Another consideration is the risk-averse nature of the personnel itself, which derives partly from military necessity as we have already pointed out, and partly from political considerations regarding the limited willingness of public opinion in the US to accept large-scale casualties among American soldiers as the inescapable consequence of any war effort. Unfortunately, wars can seldom be fought and won in accordance with the aim of upholding the rules of political correctness and avoiding to upset the humanistic sensibilities of the common man. Therefore, American generals tend to use two methods in their effort to reconcile two contradictory objectives, namely win the war in Iraq without provoking a public outcry and the concern of the citizenry at home. The first technique relies upon managing and controlling the flow of information from the front which are to reach the American public. Vigilant censorship, secrecy and a campaign of extensive disinformation, prevent US citizens from obtaining access to the facts and forming an independent perception of the conflict.[vii] These practices do not have the effect of familiarizing the American public with the harsh realities of war and prepare them for the possibility of future military campaigns. On the contrary, they are meant to prevent the conflict from disrupting in any way the daily lives of Americans, to immunize them against the negative effects of war, in short, to render the more destructive, emotionally taxing and unsettling aspects of the war effort ‘invisible’ to the wider American public.
Secondly, the application of the most barbaric counterinsurgency tactics which aim to shorten the time-span of the rebellion, by breaking the morale of the local population and causing disillusionment among ordinary Iraqis concerning the very purpose, viability and indeed desirability of the resistance movement. In other words, by increasing the costs of support towards the resistance, the forces of occupation aim at creating a rift between the local sympathizers and the militants, which eventually might serve to isolate the insurgents from the main body of Iraqi society.
All this considering, it is my view that the US occupying force has now entered the initial stages of moral and material disintegration. The symptoms are hard to miss. Mental and psychological exhaustion of the troops, unlawful and inhuman behavior towards POWs and enemy fighters and the conceptual failure of US policymakers to comprehend the nature of the enemy confronting them in Iraq, evincing from their ill-conceived designation of a broad nationalist uprising as a ‘terrorist’ campaign.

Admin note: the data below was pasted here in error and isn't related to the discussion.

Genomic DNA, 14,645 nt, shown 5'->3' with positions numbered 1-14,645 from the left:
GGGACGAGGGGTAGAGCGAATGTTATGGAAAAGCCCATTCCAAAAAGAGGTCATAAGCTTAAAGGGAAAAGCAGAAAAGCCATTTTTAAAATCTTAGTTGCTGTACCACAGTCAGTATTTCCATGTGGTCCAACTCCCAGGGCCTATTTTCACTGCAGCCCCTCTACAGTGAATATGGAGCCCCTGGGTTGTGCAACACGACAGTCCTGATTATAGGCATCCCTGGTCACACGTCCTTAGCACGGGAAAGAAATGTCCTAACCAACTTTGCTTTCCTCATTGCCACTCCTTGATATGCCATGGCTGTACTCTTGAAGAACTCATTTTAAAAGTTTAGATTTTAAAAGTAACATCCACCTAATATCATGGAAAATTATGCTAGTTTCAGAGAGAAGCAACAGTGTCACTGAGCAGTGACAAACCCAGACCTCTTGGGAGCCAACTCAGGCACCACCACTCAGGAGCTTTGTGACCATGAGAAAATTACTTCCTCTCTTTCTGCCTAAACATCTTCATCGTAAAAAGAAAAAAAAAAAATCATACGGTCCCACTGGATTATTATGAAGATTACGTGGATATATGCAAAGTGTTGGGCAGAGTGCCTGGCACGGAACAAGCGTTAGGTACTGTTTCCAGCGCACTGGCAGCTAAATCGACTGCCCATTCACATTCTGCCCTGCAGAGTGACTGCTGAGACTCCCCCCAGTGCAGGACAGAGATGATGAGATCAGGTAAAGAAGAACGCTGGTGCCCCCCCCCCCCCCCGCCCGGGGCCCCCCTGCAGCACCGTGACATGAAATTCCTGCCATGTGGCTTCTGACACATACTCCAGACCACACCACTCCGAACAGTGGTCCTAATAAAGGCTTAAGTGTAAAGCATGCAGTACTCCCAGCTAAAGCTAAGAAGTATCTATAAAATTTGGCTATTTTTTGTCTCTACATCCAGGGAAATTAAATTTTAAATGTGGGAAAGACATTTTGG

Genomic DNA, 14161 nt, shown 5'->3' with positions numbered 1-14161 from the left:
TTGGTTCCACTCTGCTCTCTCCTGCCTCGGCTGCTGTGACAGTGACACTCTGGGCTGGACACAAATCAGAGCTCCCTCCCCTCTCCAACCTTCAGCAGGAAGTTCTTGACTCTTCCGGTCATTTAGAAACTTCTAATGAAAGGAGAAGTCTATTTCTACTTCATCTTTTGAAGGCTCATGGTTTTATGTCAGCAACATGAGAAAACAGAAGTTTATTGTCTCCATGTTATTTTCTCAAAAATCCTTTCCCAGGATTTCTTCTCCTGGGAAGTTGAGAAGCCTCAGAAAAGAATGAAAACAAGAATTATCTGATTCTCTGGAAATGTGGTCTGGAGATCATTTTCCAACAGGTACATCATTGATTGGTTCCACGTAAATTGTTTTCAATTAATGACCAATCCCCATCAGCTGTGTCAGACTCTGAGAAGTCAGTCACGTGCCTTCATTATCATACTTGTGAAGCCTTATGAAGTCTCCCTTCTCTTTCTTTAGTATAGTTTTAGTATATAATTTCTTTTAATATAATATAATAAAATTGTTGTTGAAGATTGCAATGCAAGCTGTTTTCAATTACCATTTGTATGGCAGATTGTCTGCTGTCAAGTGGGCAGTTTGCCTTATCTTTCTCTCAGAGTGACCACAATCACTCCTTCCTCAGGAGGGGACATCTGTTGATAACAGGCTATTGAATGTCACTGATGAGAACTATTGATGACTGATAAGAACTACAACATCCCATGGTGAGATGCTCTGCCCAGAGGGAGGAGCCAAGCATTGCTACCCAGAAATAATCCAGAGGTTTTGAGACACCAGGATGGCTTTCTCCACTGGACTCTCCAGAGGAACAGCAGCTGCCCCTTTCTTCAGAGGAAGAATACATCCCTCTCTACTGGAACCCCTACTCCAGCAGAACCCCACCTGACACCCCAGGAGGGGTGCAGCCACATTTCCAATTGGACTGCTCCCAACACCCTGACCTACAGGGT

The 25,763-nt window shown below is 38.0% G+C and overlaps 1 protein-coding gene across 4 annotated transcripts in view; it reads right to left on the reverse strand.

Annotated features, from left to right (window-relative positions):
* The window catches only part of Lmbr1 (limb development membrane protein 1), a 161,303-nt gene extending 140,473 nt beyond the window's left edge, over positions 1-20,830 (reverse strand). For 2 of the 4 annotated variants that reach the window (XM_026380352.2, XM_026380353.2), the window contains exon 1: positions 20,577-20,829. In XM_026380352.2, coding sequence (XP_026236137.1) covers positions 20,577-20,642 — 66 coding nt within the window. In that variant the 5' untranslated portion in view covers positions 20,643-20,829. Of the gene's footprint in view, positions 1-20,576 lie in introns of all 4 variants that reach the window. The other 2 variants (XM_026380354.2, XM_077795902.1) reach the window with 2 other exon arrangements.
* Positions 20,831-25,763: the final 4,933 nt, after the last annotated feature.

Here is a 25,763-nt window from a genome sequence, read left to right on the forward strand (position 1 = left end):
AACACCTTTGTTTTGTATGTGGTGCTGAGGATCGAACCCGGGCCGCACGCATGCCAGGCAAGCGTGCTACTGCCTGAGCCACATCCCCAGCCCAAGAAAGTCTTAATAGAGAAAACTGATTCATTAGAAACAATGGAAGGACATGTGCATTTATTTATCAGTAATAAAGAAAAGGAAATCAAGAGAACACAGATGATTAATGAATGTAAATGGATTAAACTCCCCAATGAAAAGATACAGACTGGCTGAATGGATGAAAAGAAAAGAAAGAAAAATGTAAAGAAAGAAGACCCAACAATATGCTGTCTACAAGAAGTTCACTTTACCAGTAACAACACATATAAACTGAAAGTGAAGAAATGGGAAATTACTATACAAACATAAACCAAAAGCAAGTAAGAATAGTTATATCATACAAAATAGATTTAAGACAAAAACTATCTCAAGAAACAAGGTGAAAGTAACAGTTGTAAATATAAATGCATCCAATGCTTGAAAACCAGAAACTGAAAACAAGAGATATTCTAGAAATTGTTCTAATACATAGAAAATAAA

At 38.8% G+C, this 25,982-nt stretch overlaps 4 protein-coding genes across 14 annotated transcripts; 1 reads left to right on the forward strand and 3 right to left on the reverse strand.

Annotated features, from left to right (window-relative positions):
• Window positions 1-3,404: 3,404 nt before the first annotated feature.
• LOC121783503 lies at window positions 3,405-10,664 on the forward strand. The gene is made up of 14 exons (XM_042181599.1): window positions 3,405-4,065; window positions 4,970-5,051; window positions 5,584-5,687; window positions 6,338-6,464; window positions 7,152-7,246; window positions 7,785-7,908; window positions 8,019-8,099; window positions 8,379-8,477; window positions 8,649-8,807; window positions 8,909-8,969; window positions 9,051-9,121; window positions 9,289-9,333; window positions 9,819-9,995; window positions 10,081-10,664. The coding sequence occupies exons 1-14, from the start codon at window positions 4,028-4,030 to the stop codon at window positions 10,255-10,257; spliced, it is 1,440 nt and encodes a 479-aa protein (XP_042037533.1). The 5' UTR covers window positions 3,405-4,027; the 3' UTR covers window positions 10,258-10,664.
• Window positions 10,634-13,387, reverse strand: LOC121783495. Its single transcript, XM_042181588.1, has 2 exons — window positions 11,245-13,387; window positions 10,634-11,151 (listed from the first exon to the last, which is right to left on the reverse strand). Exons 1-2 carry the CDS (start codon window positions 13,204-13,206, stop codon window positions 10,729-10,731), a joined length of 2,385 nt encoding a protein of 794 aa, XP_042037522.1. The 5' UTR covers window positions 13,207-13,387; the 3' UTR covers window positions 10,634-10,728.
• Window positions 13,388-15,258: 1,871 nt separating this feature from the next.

[i] From Anonymous, Imperial Hubris (Livani Publishing House, Athens), p.298.
[ii] The inability of Donald Rumsfeld to admit that not only there exists a nationalist element within the underground forces which compose the Iraqi resistance movement, but it also seems to be prevalent in terms of its active membership and the degree of popular support which it enjoys is particular instructive in this respect. It almost amounts to a denunciation or a denial to come to terms with the fact that there is such a thing as an Iraqi national consciousness, which has been severely traumatized by the occupation, at the same time as its energies were being animated by the presence of a foreign army on Iraqi soil and directed towards the end of its expulsion.
[iii] As was the case in Vietnam.
[iv] In the battle for control of Falluja for instance, the final count of American losses did not exceed the number of ten, while enemy fighters and the civilians who had elected to remain in the besieged city were subjected to an indiscriminate massacre by US troops and their native Kurdish auxiliaries.
[v] These rudimentary psychological remarks are drawn from the content of interviews with the US troops serving at the Iraqi frontline presented in Michael Moore’s powerful documentary “Fahrenheit 9/11”.
[vi] The reader should understand this concept as representing the exclusionary counterpart of the inclusive notion of constitutional patriotism.